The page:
New York City’s biggest public provider of prenatal care to indigent women, the Maternity, Infant Care and Family Planning Project, is now turning away pregnant women who need help. The problem is not lack of money, but lack of physicians.
At last count, one of every six New York obstetricians had stopped delivering babies. About half the obstetrics residents trained here now leave the state to open practices elsewhere. For the moment, the crisis is worst upstate and among the uninsured. But it is only a matter of time, specialists predict, before even the privately insured Manhattan mother has a hard time finding someone to deliver her baby. “We have a system that really is about to fracture,” warns Mary Armao McCarthy, executive director of the New York State office of the American College of Obstetricians and Gynecologists (ACOG).
It is not hard to figure out why. New York obstetricians get sued—a lot. Eight of ten have been hit with malpractice lawsuits at least once, and at current rates each can look forward to defending about eight suits over a career. “Everybody I know has been sued or is in the process of going through suits,” says Stephen Gettinger, a Long Island gynecologist and co-chairman of the New York ACOG’s committee on professional liability.
Statewide, liability insurance costs obstetricians more than half as much as their entire net income. In New York City and Long Island, they shell out more than $100,000 a year for it. Of course they pass these costs on to patients as higher fees and health insurance premiums. The annual cost of insuring New York hospitals and doctors against lawsuits comes to $1 billion.
The litigation trends are national in scope, but New York, known for aggressive lawyers and high damage awards, fares especially badly. The average obstetrics malpractice verdict in New York, at $643,000, is three times the national average. The reason is not that New York doctors are less careful than those elsewhere. New York City offers some of the world’s best medical care, yet its insurance rates are five times higher than those of Arkansas. The problem is New York’s overheated legal system.
Why obstetricians in particular? One reason is the intensity of litigation over infant brain damage. Varying degrees of neurological handicap, most notably cerebral palsy, occur in 5 to 10 percent of newborns. Lawsuits over such conditions are especially widespread in New York, accounting for 40 percent of claims against obstetricians in 1987, compared with 31 percent nationwide. One major insurer has reported that payouts on claims for brain-damaged babies accounted for more than half its payouts on ob/gyn coverage in New York. The lawsuits typically blame cerebral palsy or similar conditions on such delivery-related events as fetal asphyxia (oxygen deprivation during labor). “The allegation always is that the doctor should have done a cesarean section, or should have done one sooner,” says Gettinger.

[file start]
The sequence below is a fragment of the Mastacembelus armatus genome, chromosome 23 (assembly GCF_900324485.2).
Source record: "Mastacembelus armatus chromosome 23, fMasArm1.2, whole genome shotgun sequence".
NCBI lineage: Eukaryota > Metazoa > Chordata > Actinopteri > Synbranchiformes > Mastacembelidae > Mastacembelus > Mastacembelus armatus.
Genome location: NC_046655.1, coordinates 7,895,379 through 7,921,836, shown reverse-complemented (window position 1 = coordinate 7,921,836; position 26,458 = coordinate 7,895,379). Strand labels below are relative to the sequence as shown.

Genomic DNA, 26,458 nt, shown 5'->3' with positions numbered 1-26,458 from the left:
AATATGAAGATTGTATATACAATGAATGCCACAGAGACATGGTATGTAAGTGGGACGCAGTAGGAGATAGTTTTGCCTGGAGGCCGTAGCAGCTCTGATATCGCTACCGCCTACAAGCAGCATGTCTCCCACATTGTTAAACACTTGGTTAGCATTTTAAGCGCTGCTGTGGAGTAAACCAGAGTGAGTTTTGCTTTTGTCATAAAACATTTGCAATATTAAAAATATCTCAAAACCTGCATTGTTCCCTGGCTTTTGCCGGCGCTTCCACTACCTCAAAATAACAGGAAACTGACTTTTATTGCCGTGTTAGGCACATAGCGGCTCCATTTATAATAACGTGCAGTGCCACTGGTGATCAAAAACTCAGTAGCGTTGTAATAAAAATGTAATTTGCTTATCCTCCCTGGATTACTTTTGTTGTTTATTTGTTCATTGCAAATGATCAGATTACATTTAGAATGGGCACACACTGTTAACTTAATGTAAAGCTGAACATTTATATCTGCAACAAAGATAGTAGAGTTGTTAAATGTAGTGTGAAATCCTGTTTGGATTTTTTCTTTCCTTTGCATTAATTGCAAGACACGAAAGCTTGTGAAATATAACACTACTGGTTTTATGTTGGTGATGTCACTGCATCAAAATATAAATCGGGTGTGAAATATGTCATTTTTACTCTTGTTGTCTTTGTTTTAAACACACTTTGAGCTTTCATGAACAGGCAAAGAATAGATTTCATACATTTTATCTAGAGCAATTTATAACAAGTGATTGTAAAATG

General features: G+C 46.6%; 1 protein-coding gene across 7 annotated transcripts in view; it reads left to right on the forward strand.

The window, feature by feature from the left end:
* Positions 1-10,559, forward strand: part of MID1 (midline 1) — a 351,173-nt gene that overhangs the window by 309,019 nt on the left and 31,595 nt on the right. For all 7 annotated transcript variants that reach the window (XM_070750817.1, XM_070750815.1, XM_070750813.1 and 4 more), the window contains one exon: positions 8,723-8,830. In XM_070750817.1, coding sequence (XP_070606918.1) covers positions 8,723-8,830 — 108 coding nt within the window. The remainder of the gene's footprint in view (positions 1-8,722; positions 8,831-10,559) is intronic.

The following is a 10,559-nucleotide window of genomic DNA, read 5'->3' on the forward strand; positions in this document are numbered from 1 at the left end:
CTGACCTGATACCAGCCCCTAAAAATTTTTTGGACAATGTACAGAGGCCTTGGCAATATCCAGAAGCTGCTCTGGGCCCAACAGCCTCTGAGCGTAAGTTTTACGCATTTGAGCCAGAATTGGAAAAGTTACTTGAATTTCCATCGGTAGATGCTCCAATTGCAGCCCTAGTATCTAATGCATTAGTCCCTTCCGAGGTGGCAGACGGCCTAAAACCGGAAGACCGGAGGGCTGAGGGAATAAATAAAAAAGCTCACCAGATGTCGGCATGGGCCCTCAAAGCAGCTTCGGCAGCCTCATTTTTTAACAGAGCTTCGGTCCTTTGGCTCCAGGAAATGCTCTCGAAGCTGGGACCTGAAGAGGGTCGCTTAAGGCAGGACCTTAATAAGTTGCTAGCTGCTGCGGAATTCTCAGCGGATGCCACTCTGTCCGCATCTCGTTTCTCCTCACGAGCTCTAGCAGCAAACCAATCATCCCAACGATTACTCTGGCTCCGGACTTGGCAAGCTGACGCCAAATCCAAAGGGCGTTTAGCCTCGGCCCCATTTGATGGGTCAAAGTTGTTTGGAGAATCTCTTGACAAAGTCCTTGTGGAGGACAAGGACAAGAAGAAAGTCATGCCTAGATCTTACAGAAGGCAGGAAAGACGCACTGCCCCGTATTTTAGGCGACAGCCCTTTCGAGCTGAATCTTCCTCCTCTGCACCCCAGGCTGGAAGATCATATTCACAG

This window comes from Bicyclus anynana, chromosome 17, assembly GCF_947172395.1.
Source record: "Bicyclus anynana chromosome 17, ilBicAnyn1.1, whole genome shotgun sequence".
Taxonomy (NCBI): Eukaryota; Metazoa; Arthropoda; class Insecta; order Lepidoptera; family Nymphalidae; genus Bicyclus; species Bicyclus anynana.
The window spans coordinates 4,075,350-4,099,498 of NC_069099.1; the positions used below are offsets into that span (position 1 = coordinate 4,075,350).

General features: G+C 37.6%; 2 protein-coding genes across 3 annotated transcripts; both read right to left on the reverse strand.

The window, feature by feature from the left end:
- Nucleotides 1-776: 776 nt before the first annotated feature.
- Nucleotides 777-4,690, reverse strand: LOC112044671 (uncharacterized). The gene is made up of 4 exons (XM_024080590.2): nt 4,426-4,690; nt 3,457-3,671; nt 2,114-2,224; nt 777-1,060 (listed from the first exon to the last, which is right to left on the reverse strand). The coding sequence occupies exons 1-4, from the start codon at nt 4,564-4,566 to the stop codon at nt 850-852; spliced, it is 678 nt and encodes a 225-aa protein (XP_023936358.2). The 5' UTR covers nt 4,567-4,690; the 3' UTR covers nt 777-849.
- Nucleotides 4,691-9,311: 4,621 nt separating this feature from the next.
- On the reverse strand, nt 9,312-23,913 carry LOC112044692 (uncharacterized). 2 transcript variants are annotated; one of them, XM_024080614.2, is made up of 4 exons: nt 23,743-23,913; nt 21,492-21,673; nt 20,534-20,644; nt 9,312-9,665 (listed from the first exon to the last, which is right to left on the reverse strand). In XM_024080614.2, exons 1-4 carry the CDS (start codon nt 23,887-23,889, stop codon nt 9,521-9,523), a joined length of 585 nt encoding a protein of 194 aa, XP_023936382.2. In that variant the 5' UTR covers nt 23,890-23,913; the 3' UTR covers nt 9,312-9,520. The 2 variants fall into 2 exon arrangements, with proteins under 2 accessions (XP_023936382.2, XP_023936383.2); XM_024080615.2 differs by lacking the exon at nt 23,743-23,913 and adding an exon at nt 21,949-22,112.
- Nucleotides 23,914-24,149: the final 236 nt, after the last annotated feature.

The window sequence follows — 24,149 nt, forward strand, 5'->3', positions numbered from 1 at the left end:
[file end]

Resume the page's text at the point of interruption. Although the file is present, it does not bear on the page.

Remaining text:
The National Institutes of Medicine, however, says epidemiological evidence and massive clinical trials cast “serious doubt” on the long-held assumption that obstetric errors are a leading cause of infant brain damage. One major study found that “no foreseeable intervention is likely to prevent a large portion of cerebral palsy” and that the results “suggest a relatively small role for factors of labor and delivery.” Karin Nelson, a highly regarded pediatric neurologist at the National Institutes of Health, has found that at most 6 percent of infant brain damage cases might be caused by birth events. Scientists, let alone juries, have great difficulty determining which few percent those are. “It is abundantly clear,” a National Institutes of Medicine study points out, “that medical malpractice claims are not confined to the worst practitioners or the worst health care institutions.”
Most of the lawsuits fail. A recent Harvard University study found that only one of every eight New York babies collects compensation when a malpractice suit is brought. But every so often jurors “throw up their hands and say, ’We don’t know why this baby is impaired, but this baby needs help,’” says McCarthy. When that happens multi-million dollar awards are not uncommon. Because jury awards are so random, insurance companies are under pressure to settle any case where the baby’s condition is grave.
That adds up to can’t-miss economics for the trial lawyers, who take as much as 40 percent of any cash award in contingency fees, along with another hefty chunk for expenses. “All it takes to sue a physician is $75 and a letter from another doctor,” observes Dr. Harvey Rutstein. Rutstein stopped practicing in 1982, shortly after all charges against him were dropped in a $17 million lawsuit brought by the family of a six-year-old he had delivered. The experience, he said, left him “with a huge psychological scar that will never heal.” “If somebody sued you and claimed you were incompetent, how would you feel?” asks Gettinger.